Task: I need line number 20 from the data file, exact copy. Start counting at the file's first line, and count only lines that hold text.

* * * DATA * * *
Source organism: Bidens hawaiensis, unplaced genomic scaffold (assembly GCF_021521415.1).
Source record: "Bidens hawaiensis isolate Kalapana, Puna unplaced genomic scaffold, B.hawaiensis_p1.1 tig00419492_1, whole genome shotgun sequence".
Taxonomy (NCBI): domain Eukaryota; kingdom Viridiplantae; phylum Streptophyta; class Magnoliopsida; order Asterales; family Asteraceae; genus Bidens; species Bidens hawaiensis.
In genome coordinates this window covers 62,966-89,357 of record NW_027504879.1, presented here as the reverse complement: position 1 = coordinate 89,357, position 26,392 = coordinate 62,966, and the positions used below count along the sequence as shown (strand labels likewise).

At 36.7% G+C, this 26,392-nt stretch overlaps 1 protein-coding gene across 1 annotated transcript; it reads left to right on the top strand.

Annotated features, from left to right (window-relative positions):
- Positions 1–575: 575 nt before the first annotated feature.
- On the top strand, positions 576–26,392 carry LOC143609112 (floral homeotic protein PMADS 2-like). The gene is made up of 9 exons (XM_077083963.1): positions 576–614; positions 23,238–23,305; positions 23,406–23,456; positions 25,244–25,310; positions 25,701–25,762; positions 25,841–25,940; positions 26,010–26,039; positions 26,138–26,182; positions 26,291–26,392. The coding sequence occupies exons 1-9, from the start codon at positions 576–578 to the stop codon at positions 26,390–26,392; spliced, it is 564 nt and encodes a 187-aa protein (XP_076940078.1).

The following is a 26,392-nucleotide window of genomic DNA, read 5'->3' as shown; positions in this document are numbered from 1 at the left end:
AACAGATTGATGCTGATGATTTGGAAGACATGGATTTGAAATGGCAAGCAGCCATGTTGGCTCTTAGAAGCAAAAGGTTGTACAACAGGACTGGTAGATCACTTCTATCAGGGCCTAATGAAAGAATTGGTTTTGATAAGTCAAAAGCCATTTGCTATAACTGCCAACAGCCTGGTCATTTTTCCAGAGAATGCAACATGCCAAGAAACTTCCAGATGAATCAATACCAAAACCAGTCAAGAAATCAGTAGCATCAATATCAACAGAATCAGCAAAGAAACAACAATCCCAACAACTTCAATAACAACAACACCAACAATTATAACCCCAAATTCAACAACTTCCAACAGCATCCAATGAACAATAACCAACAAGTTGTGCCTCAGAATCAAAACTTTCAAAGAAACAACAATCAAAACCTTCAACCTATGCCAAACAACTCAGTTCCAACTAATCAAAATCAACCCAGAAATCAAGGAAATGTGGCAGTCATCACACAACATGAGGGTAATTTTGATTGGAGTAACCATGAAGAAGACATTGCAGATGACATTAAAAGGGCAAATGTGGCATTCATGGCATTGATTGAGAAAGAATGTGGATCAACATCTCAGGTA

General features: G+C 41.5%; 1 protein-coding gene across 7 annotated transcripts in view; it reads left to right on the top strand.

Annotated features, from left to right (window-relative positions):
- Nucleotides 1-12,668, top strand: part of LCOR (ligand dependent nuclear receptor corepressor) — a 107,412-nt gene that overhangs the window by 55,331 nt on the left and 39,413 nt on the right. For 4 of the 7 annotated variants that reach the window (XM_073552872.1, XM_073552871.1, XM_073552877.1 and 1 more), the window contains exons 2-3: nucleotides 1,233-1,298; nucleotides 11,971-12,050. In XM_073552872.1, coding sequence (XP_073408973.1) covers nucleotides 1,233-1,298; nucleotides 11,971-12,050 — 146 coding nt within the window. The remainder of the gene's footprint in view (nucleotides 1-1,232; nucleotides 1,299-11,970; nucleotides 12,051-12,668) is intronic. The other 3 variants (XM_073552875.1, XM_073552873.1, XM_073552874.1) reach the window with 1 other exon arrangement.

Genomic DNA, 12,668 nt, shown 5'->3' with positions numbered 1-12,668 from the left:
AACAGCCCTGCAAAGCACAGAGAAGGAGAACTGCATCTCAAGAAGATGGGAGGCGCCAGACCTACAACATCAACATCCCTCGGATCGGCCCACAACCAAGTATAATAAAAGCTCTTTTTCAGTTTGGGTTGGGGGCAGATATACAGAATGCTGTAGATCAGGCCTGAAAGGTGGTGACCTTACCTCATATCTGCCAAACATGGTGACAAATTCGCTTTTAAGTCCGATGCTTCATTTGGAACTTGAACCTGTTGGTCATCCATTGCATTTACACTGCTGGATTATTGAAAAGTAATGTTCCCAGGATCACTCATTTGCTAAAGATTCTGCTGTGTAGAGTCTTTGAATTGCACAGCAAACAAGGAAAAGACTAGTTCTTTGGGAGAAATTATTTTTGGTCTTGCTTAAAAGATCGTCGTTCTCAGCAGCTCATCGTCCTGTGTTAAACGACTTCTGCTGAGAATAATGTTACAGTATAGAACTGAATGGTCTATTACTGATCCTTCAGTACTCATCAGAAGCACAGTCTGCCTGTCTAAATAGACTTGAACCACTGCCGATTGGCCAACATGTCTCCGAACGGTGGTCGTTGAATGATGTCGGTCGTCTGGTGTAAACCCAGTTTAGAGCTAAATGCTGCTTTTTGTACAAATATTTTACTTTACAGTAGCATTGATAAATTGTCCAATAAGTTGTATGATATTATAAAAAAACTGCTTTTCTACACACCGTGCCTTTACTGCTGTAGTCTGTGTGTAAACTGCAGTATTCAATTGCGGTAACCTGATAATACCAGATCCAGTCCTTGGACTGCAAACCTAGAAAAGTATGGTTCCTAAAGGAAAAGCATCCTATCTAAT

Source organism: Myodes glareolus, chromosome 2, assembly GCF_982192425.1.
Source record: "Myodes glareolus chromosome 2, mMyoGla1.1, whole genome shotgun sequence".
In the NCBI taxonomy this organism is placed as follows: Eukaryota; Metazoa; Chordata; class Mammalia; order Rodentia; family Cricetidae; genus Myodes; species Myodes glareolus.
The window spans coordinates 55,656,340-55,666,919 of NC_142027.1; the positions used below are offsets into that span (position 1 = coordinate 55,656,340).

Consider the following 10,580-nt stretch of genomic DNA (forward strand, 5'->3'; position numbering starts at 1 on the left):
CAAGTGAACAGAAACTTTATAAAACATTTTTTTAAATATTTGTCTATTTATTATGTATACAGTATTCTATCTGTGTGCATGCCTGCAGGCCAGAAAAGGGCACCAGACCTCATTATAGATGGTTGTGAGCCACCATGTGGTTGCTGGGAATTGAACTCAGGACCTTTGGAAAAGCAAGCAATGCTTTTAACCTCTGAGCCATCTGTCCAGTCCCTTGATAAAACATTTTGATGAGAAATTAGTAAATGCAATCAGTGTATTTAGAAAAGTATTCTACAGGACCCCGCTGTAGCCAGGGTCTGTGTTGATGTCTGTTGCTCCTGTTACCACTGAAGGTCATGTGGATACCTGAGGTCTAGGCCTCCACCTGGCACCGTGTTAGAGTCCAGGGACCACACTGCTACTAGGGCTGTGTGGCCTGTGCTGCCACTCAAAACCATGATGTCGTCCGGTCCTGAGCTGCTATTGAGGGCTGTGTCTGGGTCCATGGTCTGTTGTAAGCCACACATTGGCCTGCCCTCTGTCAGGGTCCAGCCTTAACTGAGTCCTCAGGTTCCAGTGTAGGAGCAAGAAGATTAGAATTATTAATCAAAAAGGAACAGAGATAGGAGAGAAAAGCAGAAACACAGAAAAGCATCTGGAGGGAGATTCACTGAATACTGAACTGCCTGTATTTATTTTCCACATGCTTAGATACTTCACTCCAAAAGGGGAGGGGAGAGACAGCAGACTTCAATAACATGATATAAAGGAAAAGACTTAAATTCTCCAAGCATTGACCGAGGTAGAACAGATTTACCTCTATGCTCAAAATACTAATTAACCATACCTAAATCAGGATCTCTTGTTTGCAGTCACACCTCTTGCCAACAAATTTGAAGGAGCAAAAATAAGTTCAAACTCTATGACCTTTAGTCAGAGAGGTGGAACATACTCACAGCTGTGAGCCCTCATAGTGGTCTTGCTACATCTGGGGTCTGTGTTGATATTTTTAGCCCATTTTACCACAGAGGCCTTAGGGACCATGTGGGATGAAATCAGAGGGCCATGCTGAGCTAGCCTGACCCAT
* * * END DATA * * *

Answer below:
Consider the following 10,580-nt stretch of genomic DNA (forward strand, 5'->3'; position numbering starts at 1 on the left):